Niemat Ahmadi has seen unthinkable horrors – the kind that haunts a person with the most formidable nightmares for the rest of his or her life.

She has witnessed her relatives being marshalled, burnt, and then buried alive with their livestock. The bloodcurdling screams of children as they were tossed into raging fires, still echo in her mind. She recalls the bawling of women and girls, as young as 7-years-old, as they were being raped. Some of them would die due to the sheer brutality of the rape. Discomfort seeps into the pit of her stomach with the memory of the scarf that was bound tightly around her neck, as an armed Janjaweed man reached for his knife to try to slaughter her.

Yet, Niemat is one of the lucky ones. She escaped the genocide in Darfur; it is described as the first genocide of the 21st century. Yet, few speak about it – or are even aware of the atrocities occurring in this dusty region of Western Sudan. Since the continued mass rape and execution of Darfuri men, women, and children began in 2003, it is estimated that over 480,000 people have been killed.

Initially, government armed forces and Arab militias, known as the Janjaweed, carried out most of the brutal rampage. Then, in 2013 Rapid Support Forces (RSP) was formed, launching counterinsurgency campaigns in Darfur under General Mohammed “Hemedti” Hamdan Dagalo, who recently assumed power of Sudan after President Omar al-Bashir was overthrown.

In 2008, the UN created the United Nations-African Union Mission (UNAMID) to try to resolve the strife in Darfur. Initially, they anticipated sending 26,000 troops, but only 9,000 troops were sent and their efforts soon fell short.

“When a woman is raped, it demonstrates to men that they cannot protect their own, so the attack is two-fold. On one hand, it destroys a women’s identity, and on another, it destroys the social fabric,” Niemat said. “Throughout the region of Darfur, systematic rape, arrest, torture, restriction of humanitarian access, and the forced removal of UNAMID continues.”

“Over 3 million people who have been forced to leave their homes, continue to live in makeshift camps and are still subject to systematic attack. Forty villages in Darfur have been burned as recently as Monday. Amongst them is the village of Deliage — a camp for internally displaced people. At least 16 people were killed, hundreds wounded and thousands of people displaced yet again.”

Fifteen years ago and after several attempts on her life for speaking out against the war crimes, Niemat left Darfur for the US. Since then, she has founded Darfur Women Action Group to provide support to survivors and to raise awareness for Darfur’s tragic demise. Campaigning relentlessly, she endeavours to draw attention to the plight of those left behind. She says that she refuses to be silenced, irrespective of any threats to her life that she may face.

“Al Bashir was systematically intent on eliminating the indigenous Africans and removing them from their land. He recruited, mobilized and equipped militias from Arab origins and tasked them with carrying out attacks: burning, looting, and using rape as a weapon of war and as a method of ethnic cleansing,” Niemat explained.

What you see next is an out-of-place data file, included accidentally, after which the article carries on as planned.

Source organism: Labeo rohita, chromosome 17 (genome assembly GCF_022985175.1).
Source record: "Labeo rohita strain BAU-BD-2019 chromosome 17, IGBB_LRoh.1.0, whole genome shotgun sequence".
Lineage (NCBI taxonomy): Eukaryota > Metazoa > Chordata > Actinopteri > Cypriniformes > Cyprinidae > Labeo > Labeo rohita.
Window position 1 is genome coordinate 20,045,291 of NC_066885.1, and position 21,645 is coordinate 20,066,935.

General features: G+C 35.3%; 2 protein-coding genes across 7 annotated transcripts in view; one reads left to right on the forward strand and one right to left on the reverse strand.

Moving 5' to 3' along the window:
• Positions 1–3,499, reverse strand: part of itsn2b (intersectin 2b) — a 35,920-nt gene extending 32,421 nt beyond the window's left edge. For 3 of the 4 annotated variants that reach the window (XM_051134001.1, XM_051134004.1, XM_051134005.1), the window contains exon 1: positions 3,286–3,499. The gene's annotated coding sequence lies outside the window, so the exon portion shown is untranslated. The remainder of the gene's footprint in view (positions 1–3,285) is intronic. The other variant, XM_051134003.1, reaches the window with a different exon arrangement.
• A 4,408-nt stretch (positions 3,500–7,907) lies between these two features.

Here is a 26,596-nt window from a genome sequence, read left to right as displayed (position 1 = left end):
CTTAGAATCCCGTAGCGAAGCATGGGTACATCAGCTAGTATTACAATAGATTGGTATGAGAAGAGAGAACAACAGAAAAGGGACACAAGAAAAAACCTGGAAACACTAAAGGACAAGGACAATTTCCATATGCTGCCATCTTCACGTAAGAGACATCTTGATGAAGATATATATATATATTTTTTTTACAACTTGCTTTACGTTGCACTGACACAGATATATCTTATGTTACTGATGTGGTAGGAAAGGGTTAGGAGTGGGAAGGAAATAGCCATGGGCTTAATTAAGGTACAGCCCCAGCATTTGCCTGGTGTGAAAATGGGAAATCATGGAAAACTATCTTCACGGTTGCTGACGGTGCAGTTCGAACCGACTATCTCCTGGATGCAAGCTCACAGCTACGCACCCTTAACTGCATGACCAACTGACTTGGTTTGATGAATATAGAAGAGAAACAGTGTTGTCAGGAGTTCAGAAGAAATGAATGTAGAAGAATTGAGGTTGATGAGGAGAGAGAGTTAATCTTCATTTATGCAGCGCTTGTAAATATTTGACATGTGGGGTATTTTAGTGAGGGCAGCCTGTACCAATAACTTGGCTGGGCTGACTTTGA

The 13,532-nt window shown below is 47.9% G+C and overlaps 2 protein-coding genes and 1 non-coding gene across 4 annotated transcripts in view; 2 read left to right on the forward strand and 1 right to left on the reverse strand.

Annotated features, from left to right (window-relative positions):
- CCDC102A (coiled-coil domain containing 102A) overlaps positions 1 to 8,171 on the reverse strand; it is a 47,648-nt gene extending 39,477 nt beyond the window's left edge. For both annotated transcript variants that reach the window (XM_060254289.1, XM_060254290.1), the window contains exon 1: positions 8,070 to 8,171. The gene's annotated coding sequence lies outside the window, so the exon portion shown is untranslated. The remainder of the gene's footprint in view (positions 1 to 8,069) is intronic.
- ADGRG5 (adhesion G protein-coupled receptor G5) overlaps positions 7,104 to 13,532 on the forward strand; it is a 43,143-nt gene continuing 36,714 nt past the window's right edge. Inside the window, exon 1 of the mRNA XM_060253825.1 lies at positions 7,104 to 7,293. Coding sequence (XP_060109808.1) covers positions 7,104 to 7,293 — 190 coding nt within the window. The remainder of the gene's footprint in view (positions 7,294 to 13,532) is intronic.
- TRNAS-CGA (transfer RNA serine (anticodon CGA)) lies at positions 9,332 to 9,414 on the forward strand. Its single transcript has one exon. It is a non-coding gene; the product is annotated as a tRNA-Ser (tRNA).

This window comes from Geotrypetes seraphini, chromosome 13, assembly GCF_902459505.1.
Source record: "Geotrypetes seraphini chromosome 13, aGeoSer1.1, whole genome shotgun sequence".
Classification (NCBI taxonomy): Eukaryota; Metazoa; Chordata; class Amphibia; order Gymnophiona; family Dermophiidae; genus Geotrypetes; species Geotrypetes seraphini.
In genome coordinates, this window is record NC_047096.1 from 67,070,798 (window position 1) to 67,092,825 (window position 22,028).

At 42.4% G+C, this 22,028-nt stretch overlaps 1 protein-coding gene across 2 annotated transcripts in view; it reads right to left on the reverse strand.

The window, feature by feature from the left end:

“Historically, Sudan has been led by Arab elites from the centre and the north who continue to exclude and marginalise indigenous Africans. Since Al Bashir came to power, he has continued this.”

This week, Amnesty International revealed that they had “disturbing new evidence, including satellite imagery, showing that Sudanese government forces, including the Rapid Support Forces (RSF) and allied militias, have continued to commit war crimes and other serious human rights violations in Darfur.” They stated that in the past year this has included the complete or partial destruction of at least 45 villages, unlawful killings, and sexual violence.

The government of former President Omar al-Bashir has refuted the allegations about Darfur. But after months of mass protests about his thirty-year authoritarian rule, Al Bashir was overthrown on April 11.

“The international community has failed to hold the government in Sudan accountable for the genocide in Darfur. Al-Bashir has been indicted by the ICC for genocide, war crimes, and crimes against humanity committed in Darfur 10 years ago, but he has not been arrested to stand trial,” Niemat said.

“Secondly, there are too many regional and international political dynamics. For example, the US collaborated with the Al-Bashir regime to pursue normalisation instead of holding Sudan accountable for their crimes. And the EU initiative to work with Al-Bashir to limit the flow of African refugees to Europe has resulted in Al-Bashir receiving millions of euros – most of which have been used to pay the Rapid Support Forces who are the perpetrators of genocide in Darfur.

“And the support from Middle Eastern and some African countries to the Al-Bashir regime has emboldened the genocide, as they know that the international community is not serious in holding them accountable – despite Al-Bashir’s indictment by the ICC.”

The current crisis in Sudan is partly due to the continued blatant disregard for the carnages in Darfur. Failure to act or be held responsible sets a dangerous example – one that promotes negligence and nonchalance for a serious crime like genocide.

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